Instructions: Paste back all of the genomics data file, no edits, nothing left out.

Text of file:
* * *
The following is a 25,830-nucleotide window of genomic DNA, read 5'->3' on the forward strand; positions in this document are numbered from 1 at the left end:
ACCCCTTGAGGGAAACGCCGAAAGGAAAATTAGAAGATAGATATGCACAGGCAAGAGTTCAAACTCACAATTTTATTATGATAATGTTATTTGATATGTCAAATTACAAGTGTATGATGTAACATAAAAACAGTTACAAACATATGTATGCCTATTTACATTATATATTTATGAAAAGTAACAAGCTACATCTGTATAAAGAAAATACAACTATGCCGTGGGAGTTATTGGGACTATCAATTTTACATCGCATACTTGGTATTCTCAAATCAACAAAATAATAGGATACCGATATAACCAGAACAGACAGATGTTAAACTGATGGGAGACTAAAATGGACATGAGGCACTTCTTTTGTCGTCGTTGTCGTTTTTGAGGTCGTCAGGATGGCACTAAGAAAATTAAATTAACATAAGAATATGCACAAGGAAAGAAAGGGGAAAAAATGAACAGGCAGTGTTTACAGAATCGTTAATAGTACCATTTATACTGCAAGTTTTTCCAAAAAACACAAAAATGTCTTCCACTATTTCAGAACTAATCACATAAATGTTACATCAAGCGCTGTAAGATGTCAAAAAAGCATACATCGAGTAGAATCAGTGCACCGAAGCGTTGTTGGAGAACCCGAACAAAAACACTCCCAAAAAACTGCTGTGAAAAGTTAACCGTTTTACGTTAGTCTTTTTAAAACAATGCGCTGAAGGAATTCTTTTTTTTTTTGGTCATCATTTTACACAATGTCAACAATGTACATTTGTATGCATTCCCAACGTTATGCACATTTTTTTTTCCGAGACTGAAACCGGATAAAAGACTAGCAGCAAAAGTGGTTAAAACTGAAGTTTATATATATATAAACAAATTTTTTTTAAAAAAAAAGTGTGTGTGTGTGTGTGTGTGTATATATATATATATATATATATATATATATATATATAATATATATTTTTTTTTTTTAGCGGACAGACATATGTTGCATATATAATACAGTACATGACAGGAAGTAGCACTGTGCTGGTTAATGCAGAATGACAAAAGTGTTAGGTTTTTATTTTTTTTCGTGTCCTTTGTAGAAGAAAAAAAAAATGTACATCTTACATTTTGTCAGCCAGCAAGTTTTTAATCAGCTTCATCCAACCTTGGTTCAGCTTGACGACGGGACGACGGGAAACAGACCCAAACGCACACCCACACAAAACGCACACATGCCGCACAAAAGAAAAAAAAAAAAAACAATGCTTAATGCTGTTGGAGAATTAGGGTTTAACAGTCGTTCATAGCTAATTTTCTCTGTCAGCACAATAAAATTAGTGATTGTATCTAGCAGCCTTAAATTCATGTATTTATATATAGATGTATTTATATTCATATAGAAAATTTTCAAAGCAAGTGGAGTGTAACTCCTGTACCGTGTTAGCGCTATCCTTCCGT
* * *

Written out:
The following is a 25,830-nucleotide window of genomic DNA, read 5'->3' on the forward strand; positions in this document are numbered from 1 at the left end:
ACCCCTTGAGGGAAACGCCGAAAGGAAAATTAGAAGATAGATATGCACAGGCAAGAGTTCAAACTCACAATTTTATTATGATAATGTTATTTGATATGTCAAATTACAAGTGTATGATGTAACATAAAAACAGTTACAAACATATGTATGCCTATTTACATTATATATTTATGAAAAGTAACAAGCTACATCTGTATAAAGAAAATACAACTATGCCGTGGGAGTTATTGGGACTATCAATTTTACATCGCATACTTGGTATTCTCAAATCAACAAAATAATAGGATACCGATATAACCAGAACAGACAGATGTTAAACTGATGGGAGACTAAAATGGACATGAGGCACTTCTTTTGTCGTCGTTGTCGTTTTTGAGGTCGTCAGGATGGCACTAAGAAAATTAAATTAACATAAGAATATGCACAAGGAAAGAAAGGGGAAAAAATGAACAGGCAGTGTTTACAGAATCGTTAATAGTACCATTTATACTGCAAGTTTTTCCAAAAAACACAAAAATGTCTTCCACTATTTCAGAACTAATCACATAAATGTTACATCAAGCGCTGTAAGATGTCAAAAAAGCATACATCGAGTAGAATCAGTGCACCGAAGCGTTGTTGGAGAACCCGAACAAAAACACTCCCAAAAAACTGCTGTGAAAAGTTAACCGTTTTACGTTAGTCTTTTTAAAACAATGCGCTGAAGGAATTCTTTTTTTTTTTGGTCATCATTTTACACAATGTCAACAATGTACATTTGTATGCATTCCCAACGTTATGCACATTTTTTTTTCCGAGACTGAAACCGGATAAAAGACTAGCAGCAAAAGTGGTTAAAACTGAAGTTTATATATATATAAACAAATTTTTTTTAAAAAAAAAGTGTGTGTGTGTGTGTGTGTGTATATATATATATATATATATATATATATATATATATAATATATATTTTTTTTTTTTAGCGGACAGACATATGTTGCATATATAATACAGTACATGACAGGAAGTAGCACTGTGCTGGTTAATGCAGAATGACAAAAGTGTTAGGTTTTTATTTTTTTTCGTGTCCTTTGTAGAAGAAAAAAAAAATGTACATCTTACATTTTGTCAGCCAGCAAGTTTTTAATCAGCTTCATCCAACCTTGGTTCAGCTTGACGACGGGACGACGGGAAACAGACCCAAACGCACACCCACACAAAACGCACACATGCCGCACAAAAGAAAAAAAAAAAAAACAATGCTTAATGCTGTTGGAGAATTAGGGTTTAACAGTCGTTCATAGCTAATTTTCTCTGTCAGCACAATAAAATTAGTGATTGTATCTAGCAGCCTTAAATTCATGTATTTATATATAGATGTATTTATATTCATATAGAAAATTTTCAAAGCAAGTGGAGTGTAACTCCTGTACCGTGTTAGCGCTATCCTTCCGT